Khan also said that it was clear that these vilifications in the form of red-tagging are often associated with individuals that are not actually associated with such organizations. Instead, the practice targets legitimate activists as a way to undermine the public’s trust in civil society and even the media.
In her visit to Tacloban, Khan also met with detained activists Mariel Domequil, Alexander Philip Abinguna and detained community journalist Frenchie Mae Cumpio who were all arrested under trumped-up charges in relation to terrorism.
She insistently urged the authorities to either review the cases and dismiss the charges, or at the very least, expedite the trials with full due process.
“As justice delayed is justice denied,” said Khan. “Yes, a state has the obligation to protect its people from terrorism but must do so within the confines of the rule of law and in line with international rights obligations,” she added.
On media freedom and safety of journalists
Khan also shared her findings on media freedom as well as the safety of journalists and human rights defenders. As her main constituents, Khan raised alarm over the killing of journalists.
She added that although violence against journalists was particularly high during the previous administration, the numbers of attacks against free press in the past eighteen months of the new administration remain disturbing.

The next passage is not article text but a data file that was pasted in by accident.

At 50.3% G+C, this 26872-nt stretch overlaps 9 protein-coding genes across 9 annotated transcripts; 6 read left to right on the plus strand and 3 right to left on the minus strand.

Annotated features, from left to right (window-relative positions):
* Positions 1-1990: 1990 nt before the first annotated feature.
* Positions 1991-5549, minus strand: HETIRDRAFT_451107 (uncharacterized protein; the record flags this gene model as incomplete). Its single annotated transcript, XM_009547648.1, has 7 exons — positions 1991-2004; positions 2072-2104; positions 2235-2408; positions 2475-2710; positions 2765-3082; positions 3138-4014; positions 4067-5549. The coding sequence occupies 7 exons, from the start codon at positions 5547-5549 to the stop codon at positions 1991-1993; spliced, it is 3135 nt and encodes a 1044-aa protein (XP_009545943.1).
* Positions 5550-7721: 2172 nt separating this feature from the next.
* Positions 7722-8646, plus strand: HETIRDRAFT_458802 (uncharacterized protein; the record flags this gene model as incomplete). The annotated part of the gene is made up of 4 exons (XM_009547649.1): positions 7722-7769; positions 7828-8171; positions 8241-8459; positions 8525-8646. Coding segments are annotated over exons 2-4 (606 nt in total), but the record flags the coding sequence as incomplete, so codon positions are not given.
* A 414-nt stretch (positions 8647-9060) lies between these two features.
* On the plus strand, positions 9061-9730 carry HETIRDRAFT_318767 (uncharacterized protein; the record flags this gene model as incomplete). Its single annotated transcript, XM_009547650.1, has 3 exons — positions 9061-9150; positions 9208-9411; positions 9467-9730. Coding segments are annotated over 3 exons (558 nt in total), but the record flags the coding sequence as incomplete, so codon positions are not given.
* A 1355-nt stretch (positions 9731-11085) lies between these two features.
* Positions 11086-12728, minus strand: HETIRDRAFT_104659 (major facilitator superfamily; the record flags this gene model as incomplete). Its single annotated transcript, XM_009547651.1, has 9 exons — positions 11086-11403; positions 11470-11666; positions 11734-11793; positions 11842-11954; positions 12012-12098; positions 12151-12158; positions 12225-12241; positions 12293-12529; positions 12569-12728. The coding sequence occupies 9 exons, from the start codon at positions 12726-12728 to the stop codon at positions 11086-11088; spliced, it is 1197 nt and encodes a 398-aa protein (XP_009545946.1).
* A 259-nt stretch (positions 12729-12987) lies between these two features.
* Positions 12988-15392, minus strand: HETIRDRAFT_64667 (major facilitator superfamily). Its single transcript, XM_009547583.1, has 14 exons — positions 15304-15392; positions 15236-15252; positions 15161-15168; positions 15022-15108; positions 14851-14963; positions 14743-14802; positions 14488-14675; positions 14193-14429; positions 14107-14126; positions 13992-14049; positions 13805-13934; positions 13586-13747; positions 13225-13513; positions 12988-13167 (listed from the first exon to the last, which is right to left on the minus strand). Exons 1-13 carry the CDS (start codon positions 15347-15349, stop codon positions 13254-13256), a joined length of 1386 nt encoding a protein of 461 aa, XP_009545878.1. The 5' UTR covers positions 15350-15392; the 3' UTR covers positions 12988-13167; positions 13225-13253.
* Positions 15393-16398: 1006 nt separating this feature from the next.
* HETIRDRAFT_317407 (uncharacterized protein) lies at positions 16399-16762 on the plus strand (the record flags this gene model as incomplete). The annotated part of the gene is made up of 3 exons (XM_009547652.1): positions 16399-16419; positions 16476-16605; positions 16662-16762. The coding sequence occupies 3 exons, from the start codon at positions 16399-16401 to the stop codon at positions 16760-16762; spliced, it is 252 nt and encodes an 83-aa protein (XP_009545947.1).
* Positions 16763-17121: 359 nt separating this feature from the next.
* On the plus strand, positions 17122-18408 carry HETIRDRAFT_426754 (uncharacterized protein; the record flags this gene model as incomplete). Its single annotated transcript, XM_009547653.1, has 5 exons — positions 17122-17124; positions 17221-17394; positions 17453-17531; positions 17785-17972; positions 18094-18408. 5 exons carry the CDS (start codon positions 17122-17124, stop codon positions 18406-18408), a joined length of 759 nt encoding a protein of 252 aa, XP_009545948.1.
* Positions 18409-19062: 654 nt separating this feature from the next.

She cited that UNESCO had recorded at least 81 cases of killings of journalists that remain unresolved, which only indicated that there’s still much to be done to address the dire state of impunity in the country.
“The killing of journalists is the most egregious form of censorship,” remarked Khan, mentioning how the Philippines remain a dangerous country for journalists.
Khan also highlighted how the Administrative Order No. 35 or the Inter-Agency Committee On Extra-Legal Killings, Enforced Disappearances, Torture and Other Grave Violations of the Right to Life, Liberty and Security of Persons (IAC) should be strengthened further because impunity on killings still remains as a major problem.
AlthoughKhan said that the current administration appears to be more amiable towards the press now compared to the previous one, she said that the damage caused by the previous administration had reduced pluralism and public trust in independent journalism because of the viral disinformation campaigns, which targeted and discredited critical media.
She said that the non-renewal of the franchise of ABS-CBN, one of the country’s largest broadcasting television and radio companies, was a major blow to media freedom.
She proceeded to mention how the blocking of alternative news media websites because of allegations of their connection to terrorism is a direct form of censorship which requires ‘a high degree of scrutiny.’
Khan added that “the government may dislike some outfits that provide an alternative narrative to its own editorial line but it is imperative for the media to remain free, independent, diverse, and pluralistic.”
Khan is set to submit her full report on her findings and recommendations to the UN Human Rights Council in June 2025.